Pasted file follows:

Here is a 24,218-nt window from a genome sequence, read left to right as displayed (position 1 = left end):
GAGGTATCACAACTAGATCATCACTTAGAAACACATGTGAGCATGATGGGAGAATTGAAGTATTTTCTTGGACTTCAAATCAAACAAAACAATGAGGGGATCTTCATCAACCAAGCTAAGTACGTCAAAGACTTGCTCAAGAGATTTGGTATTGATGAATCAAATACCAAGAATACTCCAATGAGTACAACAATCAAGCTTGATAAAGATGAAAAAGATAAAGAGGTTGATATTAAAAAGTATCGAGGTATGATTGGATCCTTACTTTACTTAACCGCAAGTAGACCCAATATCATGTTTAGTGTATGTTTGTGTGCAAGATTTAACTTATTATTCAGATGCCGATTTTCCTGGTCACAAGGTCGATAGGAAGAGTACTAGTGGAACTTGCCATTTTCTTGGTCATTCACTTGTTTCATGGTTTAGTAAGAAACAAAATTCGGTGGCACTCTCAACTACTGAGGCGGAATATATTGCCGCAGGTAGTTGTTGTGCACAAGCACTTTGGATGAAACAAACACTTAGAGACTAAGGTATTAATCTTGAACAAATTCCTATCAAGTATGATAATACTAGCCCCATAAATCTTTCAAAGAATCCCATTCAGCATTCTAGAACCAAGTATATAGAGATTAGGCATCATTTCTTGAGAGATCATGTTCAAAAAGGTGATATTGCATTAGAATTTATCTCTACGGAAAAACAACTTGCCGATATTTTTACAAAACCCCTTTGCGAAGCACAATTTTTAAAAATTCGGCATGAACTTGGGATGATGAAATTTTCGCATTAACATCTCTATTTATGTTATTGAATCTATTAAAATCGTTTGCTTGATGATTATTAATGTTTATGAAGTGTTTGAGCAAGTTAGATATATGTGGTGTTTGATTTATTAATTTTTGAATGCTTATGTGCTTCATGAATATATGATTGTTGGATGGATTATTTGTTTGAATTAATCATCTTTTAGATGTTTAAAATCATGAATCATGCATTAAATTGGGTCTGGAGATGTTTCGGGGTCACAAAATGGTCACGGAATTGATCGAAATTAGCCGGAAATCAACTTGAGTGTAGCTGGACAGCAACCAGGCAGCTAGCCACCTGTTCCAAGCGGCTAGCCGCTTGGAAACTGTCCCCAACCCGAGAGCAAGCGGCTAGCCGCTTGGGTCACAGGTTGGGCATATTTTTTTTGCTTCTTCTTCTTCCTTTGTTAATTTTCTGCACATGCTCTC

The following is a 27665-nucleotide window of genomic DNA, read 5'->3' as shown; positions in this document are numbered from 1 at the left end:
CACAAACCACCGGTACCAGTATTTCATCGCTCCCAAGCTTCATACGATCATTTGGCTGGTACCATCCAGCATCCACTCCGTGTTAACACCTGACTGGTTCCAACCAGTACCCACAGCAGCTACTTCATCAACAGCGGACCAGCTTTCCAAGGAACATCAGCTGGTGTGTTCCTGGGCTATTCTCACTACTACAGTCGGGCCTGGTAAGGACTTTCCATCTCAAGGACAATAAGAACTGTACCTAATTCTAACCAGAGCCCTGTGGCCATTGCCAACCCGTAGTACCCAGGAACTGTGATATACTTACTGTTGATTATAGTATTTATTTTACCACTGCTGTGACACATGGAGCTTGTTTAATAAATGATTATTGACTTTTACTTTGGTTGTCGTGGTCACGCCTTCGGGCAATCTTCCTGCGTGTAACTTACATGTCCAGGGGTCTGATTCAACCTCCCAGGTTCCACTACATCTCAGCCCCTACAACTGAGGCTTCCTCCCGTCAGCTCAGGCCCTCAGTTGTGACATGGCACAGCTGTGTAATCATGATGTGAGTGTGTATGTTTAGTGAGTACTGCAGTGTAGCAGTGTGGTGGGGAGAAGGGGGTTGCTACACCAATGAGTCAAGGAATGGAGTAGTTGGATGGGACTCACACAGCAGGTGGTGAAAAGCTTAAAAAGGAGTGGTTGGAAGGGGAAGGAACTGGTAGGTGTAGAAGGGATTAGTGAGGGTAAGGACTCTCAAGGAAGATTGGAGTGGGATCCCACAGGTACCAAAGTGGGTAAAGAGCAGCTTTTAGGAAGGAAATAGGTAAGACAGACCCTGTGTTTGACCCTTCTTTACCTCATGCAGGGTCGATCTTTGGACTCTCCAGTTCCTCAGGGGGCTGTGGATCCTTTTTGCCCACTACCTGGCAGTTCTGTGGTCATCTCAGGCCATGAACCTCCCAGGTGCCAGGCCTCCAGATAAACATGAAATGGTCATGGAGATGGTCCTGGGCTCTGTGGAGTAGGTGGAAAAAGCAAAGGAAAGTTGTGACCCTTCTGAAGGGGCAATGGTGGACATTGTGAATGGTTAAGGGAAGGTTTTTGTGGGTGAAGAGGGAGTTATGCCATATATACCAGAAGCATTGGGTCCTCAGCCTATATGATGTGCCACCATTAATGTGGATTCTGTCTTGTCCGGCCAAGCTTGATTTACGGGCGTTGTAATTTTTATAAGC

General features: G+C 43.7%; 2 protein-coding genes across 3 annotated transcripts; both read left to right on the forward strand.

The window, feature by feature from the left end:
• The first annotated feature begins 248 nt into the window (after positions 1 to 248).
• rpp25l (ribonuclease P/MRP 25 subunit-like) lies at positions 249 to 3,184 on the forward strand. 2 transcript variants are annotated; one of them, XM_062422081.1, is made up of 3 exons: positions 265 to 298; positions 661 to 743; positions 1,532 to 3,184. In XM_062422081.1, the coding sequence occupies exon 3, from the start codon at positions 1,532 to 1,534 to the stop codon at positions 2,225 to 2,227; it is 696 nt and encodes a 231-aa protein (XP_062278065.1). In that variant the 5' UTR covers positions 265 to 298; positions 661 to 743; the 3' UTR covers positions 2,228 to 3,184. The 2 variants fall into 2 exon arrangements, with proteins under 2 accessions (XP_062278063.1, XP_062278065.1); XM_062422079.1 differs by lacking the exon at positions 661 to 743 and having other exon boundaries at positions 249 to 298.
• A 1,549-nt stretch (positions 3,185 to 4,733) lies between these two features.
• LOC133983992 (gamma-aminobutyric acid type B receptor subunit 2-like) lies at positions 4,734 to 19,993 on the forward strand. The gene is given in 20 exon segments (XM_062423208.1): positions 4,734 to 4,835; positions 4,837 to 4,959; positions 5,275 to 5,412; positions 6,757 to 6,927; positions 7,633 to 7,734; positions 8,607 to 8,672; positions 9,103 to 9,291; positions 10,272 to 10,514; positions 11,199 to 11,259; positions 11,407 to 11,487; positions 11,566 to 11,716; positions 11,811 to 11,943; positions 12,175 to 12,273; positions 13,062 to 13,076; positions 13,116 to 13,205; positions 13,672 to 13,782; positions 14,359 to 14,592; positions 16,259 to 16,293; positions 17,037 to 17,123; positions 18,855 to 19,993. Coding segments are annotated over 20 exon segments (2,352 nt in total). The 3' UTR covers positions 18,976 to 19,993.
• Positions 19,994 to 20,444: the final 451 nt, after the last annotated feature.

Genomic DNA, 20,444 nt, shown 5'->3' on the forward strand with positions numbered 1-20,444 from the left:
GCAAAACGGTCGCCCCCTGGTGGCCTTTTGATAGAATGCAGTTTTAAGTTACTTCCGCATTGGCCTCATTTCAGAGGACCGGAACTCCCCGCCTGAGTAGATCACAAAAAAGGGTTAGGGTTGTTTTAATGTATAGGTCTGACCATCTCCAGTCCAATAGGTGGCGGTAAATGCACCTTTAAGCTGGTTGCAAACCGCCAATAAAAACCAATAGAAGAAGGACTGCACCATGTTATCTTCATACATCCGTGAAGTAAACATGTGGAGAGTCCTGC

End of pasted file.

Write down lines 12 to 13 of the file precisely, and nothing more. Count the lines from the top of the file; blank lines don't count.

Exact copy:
Genomic DNA, 20,444 nt, shown 5'->3' on the forward strand with positions numbered 1-20,444 from the left:
GCAAAACGGTCGCCCCCTGGTGGCCTTTTGATAGAATGCAGTTTTAAGTTACTTCCGCATTGGCCTCATTTCAGAGGACCGGAACTCCCCGCCTGAGTAGATCACAAAAAAGGGTTAGGGTTGTTTTAATGTATAGGTCTGACCATCTCCAGTCCAATAGGTGGCGGTAAATGCACCTTTAAGCTGGTTGCAAACCGCCAATAAAAACCAATAGAAGAAGGACTGCACCATGTTATCTTCATACATCCGTGAAGTAAACATGTGGAGAGTCCTGC